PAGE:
Carlos Guastavino (1912 – 2000) born in Santa Fe, was one of the foremost Argentine creators of the 20th century. His production totals more than 200 works, most of it dedicated to the piano and to the voice. His style, always tonal and lusciously romantic, is fully based on Argentine folk music. He is considered one of the greatest Argentine vocal music composers of all times. His beautifully crafted songs cause a deep impression in audiences everywhere, and are quickly becoming staples of the Spanish-language vocal repertoire.
Alberto Ginastera (1916 – 1983) was born in Buenos Aires and is considered one of the most important Latin American composers. He began his music studies at a very early age and in 1934 he got his first award from “El Unisono” having many important awards followed throughout his life. His music covers all genres including three operas, five ballets, orchestra works, one harp concerto, two piano concertos, two cello concertos, one violin concerto, two choir works, cantatas, works for piano, voice, organ, flute, guitar, and chamber music. He also composed music for the theatre and for eleven movies.
Francisco Mignone (1897 – 1986) was born in São Paulo son of the Italian immigrant becoming one of the most important figures in Brazilian Classical Music and one of the most significant Brazilian composers after Heitor Villa-Lobos. In 1917 he graduated from São Paulo Conservatory and in 1920 he went to Europe to study at the Milan Conservatory. Mignone was a versatile composer, dividing his output nearly evenly between solo songs, piano pieces, chamber instrumental pieces, orchestral works, and choral works. In addition, he wrote five operas and eight ballets.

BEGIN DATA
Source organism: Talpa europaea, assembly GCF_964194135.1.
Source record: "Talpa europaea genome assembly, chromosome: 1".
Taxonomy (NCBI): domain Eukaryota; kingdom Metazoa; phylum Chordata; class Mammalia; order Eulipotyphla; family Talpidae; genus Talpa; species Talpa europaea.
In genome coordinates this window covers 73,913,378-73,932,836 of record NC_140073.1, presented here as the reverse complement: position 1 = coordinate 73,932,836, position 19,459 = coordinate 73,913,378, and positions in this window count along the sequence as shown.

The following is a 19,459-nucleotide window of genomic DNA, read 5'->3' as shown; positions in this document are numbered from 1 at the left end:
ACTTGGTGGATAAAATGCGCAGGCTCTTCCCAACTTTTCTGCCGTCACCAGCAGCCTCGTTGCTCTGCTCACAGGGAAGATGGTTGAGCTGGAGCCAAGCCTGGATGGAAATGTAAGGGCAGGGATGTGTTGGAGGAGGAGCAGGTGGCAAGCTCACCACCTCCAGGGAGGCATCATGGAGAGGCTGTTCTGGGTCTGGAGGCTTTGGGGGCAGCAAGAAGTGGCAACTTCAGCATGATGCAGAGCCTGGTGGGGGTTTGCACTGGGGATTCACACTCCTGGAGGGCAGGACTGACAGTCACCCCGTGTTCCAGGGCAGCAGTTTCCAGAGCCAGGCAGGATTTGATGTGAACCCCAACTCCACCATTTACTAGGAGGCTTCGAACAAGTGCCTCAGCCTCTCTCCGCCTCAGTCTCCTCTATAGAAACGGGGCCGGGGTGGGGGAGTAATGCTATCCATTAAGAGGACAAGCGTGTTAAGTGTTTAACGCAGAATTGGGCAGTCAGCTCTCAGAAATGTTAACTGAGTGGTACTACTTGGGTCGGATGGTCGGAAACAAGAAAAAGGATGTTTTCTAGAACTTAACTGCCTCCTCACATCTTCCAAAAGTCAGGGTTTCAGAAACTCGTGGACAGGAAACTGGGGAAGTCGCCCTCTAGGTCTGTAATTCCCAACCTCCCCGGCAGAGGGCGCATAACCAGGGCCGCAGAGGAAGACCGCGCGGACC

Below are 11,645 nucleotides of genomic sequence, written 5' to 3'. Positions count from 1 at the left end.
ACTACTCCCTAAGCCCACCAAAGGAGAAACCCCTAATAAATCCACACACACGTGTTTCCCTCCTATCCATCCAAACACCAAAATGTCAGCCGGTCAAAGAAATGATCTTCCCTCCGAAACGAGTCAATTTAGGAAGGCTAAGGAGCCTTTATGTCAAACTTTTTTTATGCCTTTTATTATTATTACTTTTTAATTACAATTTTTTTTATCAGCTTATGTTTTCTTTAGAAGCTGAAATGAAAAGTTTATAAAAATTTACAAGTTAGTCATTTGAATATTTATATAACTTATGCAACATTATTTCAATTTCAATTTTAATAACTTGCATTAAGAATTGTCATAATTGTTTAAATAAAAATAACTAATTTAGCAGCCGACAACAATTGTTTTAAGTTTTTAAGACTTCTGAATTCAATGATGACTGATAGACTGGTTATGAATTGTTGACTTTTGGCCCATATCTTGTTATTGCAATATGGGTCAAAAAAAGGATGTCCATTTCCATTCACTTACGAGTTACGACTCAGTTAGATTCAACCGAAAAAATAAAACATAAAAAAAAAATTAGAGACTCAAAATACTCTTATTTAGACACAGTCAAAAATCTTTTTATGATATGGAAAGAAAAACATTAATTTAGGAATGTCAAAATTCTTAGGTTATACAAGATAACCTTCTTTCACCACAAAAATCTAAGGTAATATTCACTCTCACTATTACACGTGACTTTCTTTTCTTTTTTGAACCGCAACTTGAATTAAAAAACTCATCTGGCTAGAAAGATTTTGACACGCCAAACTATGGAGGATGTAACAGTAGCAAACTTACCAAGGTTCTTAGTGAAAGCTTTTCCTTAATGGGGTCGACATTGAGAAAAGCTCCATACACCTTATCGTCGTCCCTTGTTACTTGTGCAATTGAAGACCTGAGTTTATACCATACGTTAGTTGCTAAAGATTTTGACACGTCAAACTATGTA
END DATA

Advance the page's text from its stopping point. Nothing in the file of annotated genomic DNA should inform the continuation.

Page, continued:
Camargo Guarnieri (1907 – 1993) was born in São Paulo, his father was an Italian immigrant and his mother came from a traditional local family. He composed two operas, six symphonies, six piano concerts and several other works. His work is characterized by a distinctive technical accuracy and a nationalist tone, using several typical Brazilian musical forms. In 1950 he published an Open Letter that became a cultural reference pointing a new stage of his career as a modernist and placing himself together with Francisco Mignone and Villa-Lobos.
João Guilhereme Ripper (1959) was born in Rio de Janeiro. He studied at the Federal University of Rio de Janeiro and got his Doctor Degree in Composition at The Catholic University of America, in Washington. In 1999, Ripper was appointed Dean of The School of Music of UFRJ for a four-year term. Since 2004, he has been serving as Director of Sala Cecília Meireles, a leading concert hall in Rio de Janeiro. Hi repertoire ranges from Medieval to Contemporary Music, including Brazilian classical music, jazz and bossa-nova. He is a member of the Brazilian Academy of Music.